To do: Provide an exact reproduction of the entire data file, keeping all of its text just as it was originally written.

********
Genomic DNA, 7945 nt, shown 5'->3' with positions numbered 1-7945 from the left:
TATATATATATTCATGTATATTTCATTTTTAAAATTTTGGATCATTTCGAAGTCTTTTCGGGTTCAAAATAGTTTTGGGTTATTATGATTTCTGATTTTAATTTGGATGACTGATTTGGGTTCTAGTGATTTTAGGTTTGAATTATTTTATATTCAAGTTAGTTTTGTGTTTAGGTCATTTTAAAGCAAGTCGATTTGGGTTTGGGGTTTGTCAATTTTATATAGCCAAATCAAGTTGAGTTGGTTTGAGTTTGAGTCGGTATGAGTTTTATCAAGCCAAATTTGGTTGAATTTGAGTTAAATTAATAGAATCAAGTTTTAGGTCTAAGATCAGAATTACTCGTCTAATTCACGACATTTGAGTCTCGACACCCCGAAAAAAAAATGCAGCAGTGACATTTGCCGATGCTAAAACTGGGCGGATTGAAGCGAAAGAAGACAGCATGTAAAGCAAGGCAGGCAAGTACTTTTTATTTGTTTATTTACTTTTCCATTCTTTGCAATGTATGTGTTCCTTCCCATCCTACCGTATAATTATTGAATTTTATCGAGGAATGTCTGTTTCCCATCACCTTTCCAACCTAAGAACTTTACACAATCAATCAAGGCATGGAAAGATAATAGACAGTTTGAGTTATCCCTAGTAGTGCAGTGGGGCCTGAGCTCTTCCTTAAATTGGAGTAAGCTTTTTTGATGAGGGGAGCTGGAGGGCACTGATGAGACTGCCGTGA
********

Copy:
Genomic DNA, 7945 nt, shown 5'->3' with positions numbered 1-7945 from the left:
TATATATATATTCATGTATATTTCATTTTTAAAATTTTGGATCATTTCGAAGTCTTTTCGGGTTCAAAATAGTTTTGGGTTATTATGATTTCTGATTTTAATTTGGATGACTGATTTGGGTTCTAGTGATTTTAGGTTTGAATTATTTTATATTCAAGTTAGTTTTGTGTTTAGGTCATTTTAAAGCAAGTCGATTTGGGTTTGGGGTTTGTCAATTTTATATAGCCAAATCAAGTTGAGTTGGTTTGAGTTTGAGTCGGTATGAGTTTTATCAAGCCAAATTTGGTTGAATTTGAGTTAAATTAATAGAATCAAGTTTTAGGTCTAAGATCAGAATTACTCGTCTAATTCACGACATTTGAGTCTCGACACCCCGAAAAAAAAATGCAGCAGTGACATTTGCCGATGCTAAAACTGGGCGGATTGAAGCGAAAGAAGACAGCATGTAAAGCAAGGCAGGCAAGTACTTTTTATTTGTTTATTTACTTTTCCATTCTTTGCAATGTATGTGTTCCTTCCCATCCTACCGTATAATTATTGAATTTTATCGAGGAATGTCTGTTTCCCATCACCTTTCCAACCTAAGAACTTTACACAATCAATCAAGGCATGGAAAGATAATAGACAGTTTGAGTTATCCCTAGTAGTGCAGTGGGGCCTGAGCTCTTCCTTAAATTGGAGTAAGCTTTTTTGATGAGGGGAGCTGGAGGGCACTGATGAGACTGCCGTGA